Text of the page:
|Honor Elizabeth Wainio's photo is in the bottom righthand corner|
Note: This piece was first published in the Daily American, Somerset Pa., in September 2011, four months after the death of Osama Bin Laden.
Now that Bin Laden is dead, I wonder what Esther thinks. I met her one bright morning in March 2011, on Manasota Beach in Venice, Florida.
My daughter Kelley was further along the beach that day, absorbed in her search for shark’s teeth. Even though she’s 39 years old, I couldn’t help looking up constantly, trying to spot her among the other shell seekers. When she’s in my presence, she’s my little girl.
I noticed a woman moving slowly along the waterline, bending over occasionally to sift through the seaweed and broken shells that lay strewn on the sand. We were looking in the same patch and smiled at each other. Even though her grey hair was piled up on her head in a casual fashion, I judged her to be younger than me. She had a deep tan.
Something in her eyes made me speak to her. “Beautiful day for the beach.”
“Yes,” she replied. “Coming to Florida and looking for shells brings me peace.”
“I’m Donna,” I said.
“Esther,” she replied.
|Elizabeth (L) and her sister Sarah (R)|
We started talking about stress and the need for activities that offer relief from daily worries. I felt connected to this woman; her gaze was direct and there was a deep sadness about her.
“I’ve lost a child,” she said.
I told her I’d lost a child too, and marvelled at myself for not breaking down and sobbing to this stranger.
“My daughter Elizabeth was killed on September 11, 2001, on Flight 93, the one that crashed in Shanksville, Pennsylvania.”
Stunned, I reached out to take her hand. “Our son Matthew died of pneumonia last July after four months in hospital. He was 40 years old.”
“Elizabeth was 27,” said Esther. “She called me from the plane that day to say good-bye. The person next to her had made a final call to a loved one and handed her the phone. Thank God I was home. ‘Do you know what’s going on, Mom?’ she asked.”
I couldn’t imagine receiving a phone call like that one. I’d dreaded the calls from Oakville Hospital telling us Matthew was worsening and we should get there as soon as possible. I scanned the beach for Kelley while Esther continued talking.
“Even though I’d heard what was happening, I told her I didn’t know. I didn’t want to break down and waste this last conversation with my daughter. I had a horrible feeling she was on that flight because she was flying out of Newark that day.”
I wondered if I could have done that and not given in to my first reaction of terror and despair. And I couldn’t imagine how anyone would ever be able to hang up the phone knowing they would never hear that voice again.
“After about five minutes, Elizabeth told me she had to hang up soon. Someone else wanted to make a call.”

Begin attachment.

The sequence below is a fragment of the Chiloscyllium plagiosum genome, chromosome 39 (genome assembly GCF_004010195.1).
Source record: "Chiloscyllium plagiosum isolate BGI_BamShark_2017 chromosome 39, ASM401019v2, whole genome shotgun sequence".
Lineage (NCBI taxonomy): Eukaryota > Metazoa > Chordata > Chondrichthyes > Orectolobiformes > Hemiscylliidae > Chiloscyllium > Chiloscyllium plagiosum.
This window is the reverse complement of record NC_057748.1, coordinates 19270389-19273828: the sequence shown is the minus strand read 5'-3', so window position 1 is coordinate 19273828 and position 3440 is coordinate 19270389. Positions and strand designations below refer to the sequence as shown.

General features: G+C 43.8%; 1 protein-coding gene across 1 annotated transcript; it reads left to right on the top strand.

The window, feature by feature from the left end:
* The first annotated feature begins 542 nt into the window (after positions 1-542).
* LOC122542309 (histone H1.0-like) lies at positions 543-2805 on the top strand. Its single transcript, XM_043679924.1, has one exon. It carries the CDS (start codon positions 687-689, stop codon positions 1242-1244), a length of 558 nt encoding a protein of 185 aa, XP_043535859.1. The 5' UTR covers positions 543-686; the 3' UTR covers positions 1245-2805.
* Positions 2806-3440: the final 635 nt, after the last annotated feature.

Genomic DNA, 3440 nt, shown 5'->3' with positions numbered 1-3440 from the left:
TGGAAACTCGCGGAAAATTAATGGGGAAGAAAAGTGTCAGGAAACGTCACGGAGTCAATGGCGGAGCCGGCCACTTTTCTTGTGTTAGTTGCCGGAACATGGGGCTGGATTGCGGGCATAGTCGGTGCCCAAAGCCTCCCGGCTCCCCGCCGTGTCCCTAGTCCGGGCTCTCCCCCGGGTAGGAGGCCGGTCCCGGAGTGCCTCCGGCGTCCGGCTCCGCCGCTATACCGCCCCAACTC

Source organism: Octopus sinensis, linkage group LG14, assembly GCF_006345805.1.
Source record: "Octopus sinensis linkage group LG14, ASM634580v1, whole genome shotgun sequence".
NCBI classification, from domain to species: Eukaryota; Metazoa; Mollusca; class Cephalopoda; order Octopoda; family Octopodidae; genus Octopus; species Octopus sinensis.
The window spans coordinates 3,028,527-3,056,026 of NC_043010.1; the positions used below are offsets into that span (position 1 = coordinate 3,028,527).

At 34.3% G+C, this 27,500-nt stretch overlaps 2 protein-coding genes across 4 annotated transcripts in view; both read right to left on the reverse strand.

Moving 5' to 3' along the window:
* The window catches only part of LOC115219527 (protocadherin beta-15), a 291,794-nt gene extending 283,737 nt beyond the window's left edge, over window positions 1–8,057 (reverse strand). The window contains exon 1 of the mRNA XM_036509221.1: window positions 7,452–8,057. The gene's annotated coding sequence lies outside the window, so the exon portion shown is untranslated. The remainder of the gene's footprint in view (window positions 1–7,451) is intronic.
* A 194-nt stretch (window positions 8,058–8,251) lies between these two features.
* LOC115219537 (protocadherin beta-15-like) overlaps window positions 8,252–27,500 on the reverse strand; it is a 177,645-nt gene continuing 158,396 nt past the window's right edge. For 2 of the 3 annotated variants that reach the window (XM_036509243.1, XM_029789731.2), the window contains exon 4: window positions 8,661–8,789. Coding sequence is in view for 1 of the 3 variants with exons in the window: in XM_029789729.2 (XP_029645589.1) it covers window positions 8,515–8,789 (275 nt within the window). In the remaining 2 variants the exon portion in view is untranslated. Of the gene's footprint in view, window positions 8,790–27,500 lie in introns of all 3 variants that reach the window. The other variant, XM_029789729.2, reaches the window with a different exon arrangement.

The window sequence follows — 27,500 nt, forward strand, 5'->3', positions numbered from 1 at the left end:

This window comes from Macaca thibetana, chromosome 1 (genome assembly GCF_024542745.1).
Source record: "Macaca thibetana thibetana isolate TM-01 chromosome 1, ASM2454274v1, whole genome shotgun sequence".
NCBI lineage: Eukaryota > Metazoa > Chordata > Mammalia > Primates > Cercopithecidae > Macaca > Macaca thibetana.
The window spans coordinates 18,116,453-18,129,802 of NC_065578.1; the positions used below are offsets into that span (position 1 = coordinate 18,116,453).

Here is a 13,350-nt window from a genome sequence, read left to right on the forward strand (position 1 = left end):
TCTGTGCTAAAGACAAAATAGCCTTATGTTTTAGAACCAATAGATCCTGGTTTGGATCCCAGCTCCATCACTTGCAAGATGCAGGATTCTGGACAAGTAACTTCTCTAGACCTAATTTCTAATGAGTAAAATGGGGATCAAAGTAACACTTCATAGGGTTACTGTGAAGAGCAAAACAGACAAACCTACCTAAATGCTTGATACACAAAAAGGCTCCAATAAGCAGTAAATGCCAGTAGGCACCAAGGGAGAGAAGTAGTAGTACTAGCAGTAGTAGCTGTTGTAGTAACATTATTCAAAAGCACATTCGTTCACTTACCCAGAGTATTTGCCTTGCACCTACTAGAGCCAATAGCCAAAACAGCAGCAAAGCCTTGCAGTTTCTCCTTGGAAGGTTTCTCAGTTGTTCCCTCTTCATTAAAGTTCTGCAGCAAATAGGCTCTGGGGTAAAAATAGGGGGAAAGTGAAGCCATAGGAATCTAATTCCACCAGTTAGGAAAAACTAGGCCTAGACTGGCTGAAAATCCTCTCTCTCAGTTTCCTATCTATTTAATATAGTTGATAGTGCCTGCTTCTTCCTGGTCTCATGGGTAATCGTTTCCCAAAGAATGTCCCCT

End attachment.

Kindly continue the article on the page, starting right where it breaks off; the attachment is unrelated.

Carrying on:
Watching Matthew becoming sicker during the last months of his life was hard for me. I knew he would die, but at least I could support him during that process and take comfort in the luxury of still having him.
“Elizabeth told me she loved me and she’d accepted that she was going to die, and would be reunited with her grandparents. She was such a bright girl, with so much to offer the world.”
Matthew was bright too, I thought, even though he was mentally and physically handicapped. He taught us to see the value of life in a different way and the meaning of dedication, persistence and love.
“She said some of the passengers planned to overpower the terrorists and try to take the plane back.”
Elizabeth's father, Ben, adjusts a photo
of Elizabeth at the temporary memorial
initially erected at the crash site
Esther and Elizabeth had mere moments to come to terms with imminent death. My husband and I knew for months our son would never recover. Even so, we couldn’t accept it, and Matthew’s passing on July 6, 2010, was a shock to us.
“Nearly 3,000 people died that day,” said Esther. “If the passengers and crew aboard Flight 93 hadn’t intervened, the terrorists would have crashed the plane into the White House and more would have died.”
I knew nothing about the details of the fated Flight 93 and wondered how many times Esther had told this story. Perhaps it was her mission - to give meaning to the atrocious death of her daughter. Without the brave actions of the passengers on Flight 93, the tragedy would have been worse.
I understood her need. I wanted the world to understand the importance and worth of differently-abled people like Matthew.
I spotted Kelley coming towards us, smiling and opening her hand, full of shark’s teeth. “Got some really big ones, Mom!”
We watched Kelley continue towards her father who was seated under our beach umbrella reading his crime novel.
“Your daughter?” asked Esther.
I told her we had another son, our youngest child, Joseph.
“Do you ever get the feeling that because you have other children people think it somehow makes the loss easier?” asked Esther.
I nodded. It also hurt me to know that some felt the life of a handicapped person was not as valuable as the lives of people they could more easily identify with. Even though no one had ever spoken those words, I knew by their expressions and by the way they articulated their condolences. It was my wish to change those attitudes.
“No child can replace another,” said Esther.
She and I stood looking at each other, and clasped hands.
Nearly a decade after the crash of Flight 93, Bin Laden is finally dead. How does Esther feel? I’d love to talk to her again.
Donna Kirk’s memoir, Finding Matthew, was published in 2012. Her novel, Accidental Courage, is looking for a publisher. Donna has published short stories in medical journals, magazines and newspapers. Read more about Finding Matthew here.